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Cinquain Poetry Short and Simple

by Monica E. Smith

Simply put, a cinquain is a poem of five lines. The word comes from the French word, cinq, which means five. Possibly the best-known form of cinquain poetry was created by Adelaide Crapsey in the early 1900s. She did not invent the cinquain form itself, but a distinct American version which she believed was "the shortest and simplest possible in English verse."

Cinquains are very similar to haiku (haiku was elevated to a highly refined art in the 17th century by Matsuo Basho, who is considered the "father of haiku"), in that the guidelines for writing them are based on syllables. Whereas the understood and original line form of haiku is based syllabically on 5 - 7 - 5, cinquains are structured as 2 - 4 - 6 - 8 - 2. An alternate form of the cinquain, called a "word cinquain", is based on the number of words per line rather than syllables: 1 word - 2 words - 3 words - 4 words - 1 word.

When writing a cinquain, it seems best to write about something real/concrete rather than abstract; for instance, an animal rather than sadness. Emotions certainly can be used in the creation of a cinquain, but as modifiers that serve to embellish and enhance, rather than as the topic of your creation as a whole. In haiku, one must include a season word; the use of articles-a, an, the-is discouraged, and there should be what is called an "AHA! Moment"-that is the element of surprise at the end. A haiku in its strictest sense is basically a snapshot of life; it captures the moment, simply stating what is, without embellishment or editorializing.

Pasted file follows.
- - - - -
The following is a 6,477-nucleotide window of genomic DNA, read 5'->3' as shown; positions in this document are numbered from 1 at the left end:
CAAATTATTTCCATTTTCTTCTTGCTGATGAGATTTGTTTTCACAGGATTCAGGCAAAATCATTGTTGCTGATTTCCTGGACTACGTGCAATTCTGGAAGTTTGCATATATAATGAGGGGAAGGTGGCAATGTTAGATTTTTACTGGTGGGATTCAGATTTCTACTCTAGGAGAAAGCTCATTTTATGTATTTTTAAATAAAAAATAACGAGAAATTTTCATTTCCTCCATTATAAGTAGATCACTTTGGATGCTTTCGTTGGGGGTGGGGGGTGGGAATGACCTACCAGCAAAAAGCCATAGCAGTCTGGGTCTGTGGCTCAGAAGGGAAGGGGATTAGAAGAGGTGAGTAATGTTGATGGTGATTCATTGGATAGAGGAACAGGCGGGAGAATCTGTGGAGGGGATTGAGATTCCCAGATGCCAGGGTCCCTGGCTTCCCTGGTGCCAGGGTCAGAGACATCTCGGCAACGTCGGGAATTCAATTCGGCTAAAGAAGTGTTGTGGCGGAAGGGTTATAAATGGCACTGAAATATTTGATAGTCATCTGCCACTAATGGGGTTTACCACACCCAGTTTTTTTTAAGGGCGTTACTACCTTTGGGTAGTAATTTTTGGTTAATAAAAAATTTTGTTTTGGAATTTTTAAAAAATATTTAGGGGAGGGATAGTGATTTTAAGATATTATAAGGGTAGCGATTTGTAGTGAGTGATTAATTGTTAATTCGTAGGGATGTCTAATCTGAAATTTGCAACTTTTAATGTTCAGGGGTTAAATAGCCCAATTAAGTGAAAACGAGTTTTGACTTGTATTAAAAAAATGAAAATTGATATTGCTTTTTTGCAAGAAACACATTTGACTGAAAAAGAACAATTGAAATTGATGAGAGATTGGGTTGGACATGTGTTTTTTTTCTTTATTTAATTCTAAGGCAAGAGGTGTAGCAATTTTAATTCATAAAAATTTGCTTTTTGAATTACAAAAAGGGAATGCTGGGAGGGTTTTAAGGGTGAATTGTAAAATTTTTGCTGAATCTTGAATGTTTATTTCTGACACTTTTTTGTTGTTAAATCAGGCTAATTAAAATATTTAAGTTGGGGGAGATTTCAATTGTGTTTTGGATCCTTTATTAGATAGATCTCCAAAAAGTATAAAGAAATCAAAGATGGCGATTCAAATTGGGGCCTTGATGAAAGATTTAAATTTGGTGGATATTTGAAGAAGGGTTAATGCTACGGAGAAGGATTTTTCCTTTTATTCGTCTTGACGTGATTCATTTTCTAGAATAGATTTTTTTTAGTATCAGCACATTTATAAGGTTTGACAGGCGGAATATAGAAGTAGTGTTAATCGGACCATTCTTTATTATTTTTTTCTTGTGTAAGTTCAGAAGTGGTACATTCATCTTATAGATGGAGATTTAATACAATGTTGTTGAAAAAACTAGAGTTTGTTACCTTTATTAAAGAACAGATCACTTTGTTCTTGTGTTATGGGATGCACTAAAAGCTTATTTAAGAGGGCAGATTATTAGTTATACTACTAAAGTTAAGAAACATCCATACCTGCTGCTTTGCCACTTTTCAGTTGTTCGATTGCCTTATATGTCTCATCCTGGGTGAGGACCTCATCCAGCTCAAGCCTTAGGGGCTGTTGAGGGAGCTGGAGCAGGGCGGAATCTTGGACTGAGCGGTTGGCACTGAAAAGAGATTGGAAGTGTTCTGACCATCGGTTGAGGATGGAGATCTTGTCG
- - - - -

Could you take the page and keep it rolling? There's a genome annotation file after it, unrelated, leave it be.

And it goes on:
But in cinquain, just about anything goes. As in other poetry, alliteration, assonance, rhyming or other poetic elements, as well as the "surprise ending" certainly can make a cinquain stand out. Feel free to use them to your heart's content. So, too, can following a descriptive pattern such as:

Line 1 Can serve as the title (if you choose not to title your cinquain)

Line 2 Describes the title

Line 3 An action about the title

Line 4 Emotion about the title

Line 5 A synonym for the title

I believe poetry allows for the freedom of expression, and in that, there is freedom in expression. It does not need to be written in a complicated language only the select few can comprehend. I have always loved poetry for its brevity and enjoy writing "accessible" poems about everyday things. The cinquain, then, certainly bills the bill.

If you have not ventured into the realm of poetry yet, try starting with the short verse, such as haiku and cinquain. They offer an immediate impact, and I think you will find that satisfied something deep within your creative soul. Yes, you can enjoy reading and even writing cinquain. And it can become addicting. So go on, cross the line. I dare you!


By Monica E. Smith  


Its limbs 
Had been weakened 
Withered, bowed and broken 
From life's untold oppressive storms- 
Like hers


Memento Mori  

Gold cross 
Around her neck, 
A daughter's loving gift 
Now adorns but the memory 
Of life



A tree 
Appears from out 
Of the blue, turns and runs 
To the woods; 
Oh, the sheer delight 
Of deer!



Salty, flowing 
From sad eyes 
Lead me to my 



Generous gift 
Given by a daughter 
That a mother might cherish her 

Article Source:

Book: Shattered Sighs